4 February 2024 .Brussels , Belgium

Close the Care Gap – opportunities to improve bladder cancer care

World Cancer Day is an opportunity to bring attention to bladder cancer and experiences of the people affected by it with a call to close the care gap. Over 500,000 people are diagnosed with bladder cancer around the world annually. This World Cancer Day, the World Bladder Cancer Patient Coalition is proud to join the international cancer community efforts. Jointly, we advocate for greater access to care for marginalised populations and closing the gap in cancer care worldwide.

World Cancer Day takes place every year on February 4. It is the uniting global initiative under which the world comes together to raise the profile of cancer in a positive and inspiring way. Spearheaded bythe Union for International Cancer Control (UICC), of which WBCPC is a full member, the World Cancer Day aims to save millions of lives each year by raising awareness and improving education about the disease while calling for action from governments and individuals across the world.

WBCPC Global Bladder Cancer Patient & Carer Survey gathered responses from 1,198 participants across 45 countries. Findings show that bladder cancer awareness remains low and revealed notable gaps in patient experiences with their care.

  1. Health Equity and Access to Cancer Care: Individuals living in rural areas were 67% more likely than those in urban areas to have visited a family doctor 5 or more times before receiving a correct bladder cancer diagnosis (15% vs 9%) This reflects the heightened barriers to prompt and effective healthcare access faced by rural populations. The importance of global efforts to standardise care to ensure all patients have equitable access to necessary services where they live is evident.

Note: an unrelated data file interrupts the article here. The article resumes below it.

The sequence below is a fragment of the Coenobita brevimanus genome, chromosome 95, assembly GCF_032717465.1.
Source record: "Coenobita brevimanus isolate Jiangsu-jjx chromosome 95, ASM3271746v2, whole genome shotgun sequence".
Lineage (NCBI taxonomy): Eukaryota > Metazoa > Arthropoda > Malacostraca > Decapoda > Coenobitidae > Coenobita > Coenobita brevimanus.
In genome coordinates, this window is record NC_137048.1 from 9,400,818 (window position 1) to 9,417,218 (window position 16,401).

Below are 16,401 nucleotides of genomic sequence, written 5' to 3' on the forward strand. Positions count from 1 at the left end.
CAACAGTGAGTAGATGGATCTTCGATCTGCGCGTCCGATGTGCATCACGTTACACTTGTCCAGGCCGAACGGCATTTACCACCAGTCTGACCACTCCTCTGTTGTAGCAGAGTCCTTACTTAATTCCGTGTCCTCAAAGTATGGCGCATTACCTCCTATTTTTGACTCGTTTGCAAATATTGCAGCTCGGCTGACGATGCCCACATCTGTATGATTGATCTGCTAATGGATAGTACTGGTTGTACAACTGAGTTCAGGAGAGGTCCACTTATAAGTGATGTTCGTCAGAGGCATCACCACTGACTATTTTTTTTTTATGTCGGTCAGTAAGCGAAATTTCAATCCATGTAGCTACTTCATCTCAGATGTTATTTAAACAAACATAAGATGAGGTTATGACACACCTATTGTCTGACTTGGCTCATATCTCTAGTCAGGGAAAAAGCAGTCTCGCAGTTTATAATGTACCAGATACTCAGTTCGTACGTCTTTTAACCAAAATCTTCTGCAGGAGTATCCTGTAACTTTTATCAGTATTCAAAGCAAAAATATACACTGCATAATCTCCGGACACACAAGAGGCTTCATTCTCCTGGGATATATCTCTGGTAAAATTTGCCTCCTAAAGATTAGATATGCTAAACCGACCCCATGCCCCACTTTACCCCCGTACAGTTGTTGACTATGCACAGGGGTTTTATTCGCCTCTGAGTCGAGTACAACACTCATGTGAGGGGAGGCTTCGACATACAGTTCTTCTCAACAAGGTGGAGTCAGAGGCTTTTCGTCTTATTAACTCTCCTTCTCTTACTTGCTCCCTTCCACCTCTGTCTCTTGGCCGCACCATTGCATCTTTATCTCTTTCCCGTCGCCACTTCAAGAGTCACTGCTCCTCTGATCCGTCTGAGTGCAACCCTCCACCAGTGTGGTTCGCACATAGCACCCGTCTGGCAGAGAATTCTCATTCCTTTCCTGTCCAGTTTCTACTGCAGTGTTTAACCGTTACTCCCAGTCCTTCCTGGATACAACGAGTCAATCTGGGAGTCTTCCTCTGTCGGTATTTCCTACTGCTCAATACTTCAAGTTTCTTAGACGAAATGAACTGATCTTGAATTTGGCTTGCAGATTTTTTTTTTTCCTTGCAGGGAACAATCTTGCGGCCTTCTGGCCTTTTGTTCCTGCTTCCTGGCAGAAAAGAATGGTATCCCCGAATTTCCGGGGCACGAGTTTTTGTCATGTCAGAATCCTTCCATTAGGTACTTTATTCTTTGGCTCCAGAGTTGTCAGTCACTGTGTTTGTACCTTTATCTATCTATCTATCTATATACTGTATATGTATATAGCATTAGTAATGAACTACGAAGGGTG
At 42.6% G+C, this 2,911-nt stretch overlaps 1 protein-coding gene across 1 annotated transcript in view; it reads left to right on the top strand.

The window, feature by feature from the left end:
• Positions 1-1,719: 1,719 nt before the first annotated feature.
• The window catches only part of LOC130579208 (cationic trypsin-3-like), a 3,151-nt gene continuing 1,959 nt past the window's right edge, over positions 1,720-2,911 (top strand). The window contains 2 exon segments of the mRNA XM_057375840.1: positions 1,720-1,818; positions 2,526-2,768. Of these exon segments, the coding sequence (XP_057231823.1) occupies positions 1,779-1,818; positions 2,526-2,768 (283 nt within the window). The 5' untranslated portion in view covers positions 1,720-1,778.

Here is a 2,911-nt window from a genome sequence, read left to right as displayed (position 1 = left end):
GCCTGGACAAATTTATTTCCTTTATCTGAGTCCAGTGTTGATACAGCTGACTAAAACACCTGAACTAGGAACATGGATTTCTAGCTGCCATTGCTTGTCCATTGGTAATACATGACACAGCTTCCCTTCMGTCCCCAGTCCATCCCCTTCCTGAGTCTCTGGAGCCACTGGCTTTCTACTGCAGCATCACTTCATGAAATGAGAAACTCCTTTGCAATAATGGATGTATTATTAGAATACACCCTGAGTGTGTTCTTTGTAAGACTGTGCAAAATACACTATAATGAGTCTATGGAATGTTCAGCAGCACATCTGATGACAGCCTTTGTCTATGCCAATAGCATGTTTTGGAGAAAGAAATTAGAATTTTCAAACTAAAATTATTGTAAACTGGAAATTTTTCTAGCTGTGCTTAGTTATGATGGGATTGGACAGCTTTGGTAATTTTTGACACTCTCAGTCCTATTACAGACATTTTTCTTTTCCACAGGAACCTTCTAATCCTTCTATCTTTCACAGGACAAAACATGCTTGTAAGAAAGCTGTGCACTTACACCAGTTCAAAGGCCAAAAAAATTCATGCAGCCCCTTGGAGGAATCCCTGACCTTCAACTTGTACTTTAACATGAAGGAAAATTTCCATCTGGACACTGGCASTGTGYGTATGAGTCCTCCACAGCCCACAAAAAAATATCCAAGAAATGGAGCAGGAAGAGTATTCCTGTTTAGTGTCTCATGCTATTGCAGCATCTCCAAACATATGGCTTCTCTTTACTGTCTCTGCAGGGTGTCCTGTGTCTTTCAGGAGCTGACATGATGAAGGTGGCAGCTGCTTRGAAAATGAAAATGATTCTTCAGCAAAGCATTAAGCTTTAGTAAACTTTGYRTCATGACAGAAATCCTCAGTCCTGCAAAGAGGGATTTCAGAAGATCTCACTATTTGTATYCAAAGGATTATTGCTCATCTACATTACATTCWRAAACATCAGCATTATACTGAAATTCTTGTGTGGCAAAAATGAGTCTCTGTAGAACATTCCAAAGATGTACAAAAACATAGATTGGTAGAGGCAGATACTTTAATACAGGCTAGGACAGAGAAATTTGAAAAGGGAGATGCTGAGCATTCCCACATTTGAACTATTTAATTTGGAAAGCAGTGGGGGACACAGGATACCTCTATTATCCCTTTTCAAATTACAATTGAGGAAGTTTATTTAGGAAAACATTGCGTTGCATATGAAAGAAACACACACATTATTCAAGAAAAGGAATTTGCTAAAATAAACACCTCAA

2. Impact of Cancer on Quality of Life: 45% of patients were not counselled before radical cystectomy (surgery to remove the bladder) on sexual side effects of the treatment, which may lead to a decline in patients quality of life. This highlights the necessity for comprehensive care approaches addressing both physical and emotional well-being of bladder cancer patients.
  3. Importance of Early Detection and Prevention: 57% of patients were diagnosed with another condition before bladder cancer, the most common being a Urinary Tract Infection (UTI). This shows that early detection significantly impacts treatment outcomes, yet access to information and screening programs varies widely, pointing to a need for widespread education and screening initiatives.
  4. Patient-Centered Care and Support: 58% of patients did not receive enough emotional support to cope with their diagnosis. This shows there’s a gap in how we support patients emotionally and empower them with information about their treatment and care. We need to do better at equipping patients with adequate and accessible information, and actively involving bladder cancer patients in planning of their care.
  5. Global and Local Initiatives to Close the Care Gap: The Survey Report identifies impactful initiatives and calls for increased collaboration between organisations, healthcare providers, and governments to implement solutions that address the identified gaps in care and support for bladder cancer patients globally.

Explore the above findings in more detail, and see the full findings report by downloading the Global Bladder Cancer Patient & Carer Survey Report below.

There is a need to continue the conversation and raise awareness around bladder cancer. Informed and empowered patients can demand better care, alongside strong bladder cancer patient groups there to provide support and information.

The Union for International Cancer Control (UICC) has published 2024 Equity Report, which provides insights into the realities in cancer care across the world.

You can find more information about World Cancer Day here.

Download Survey Findings

Related News & Events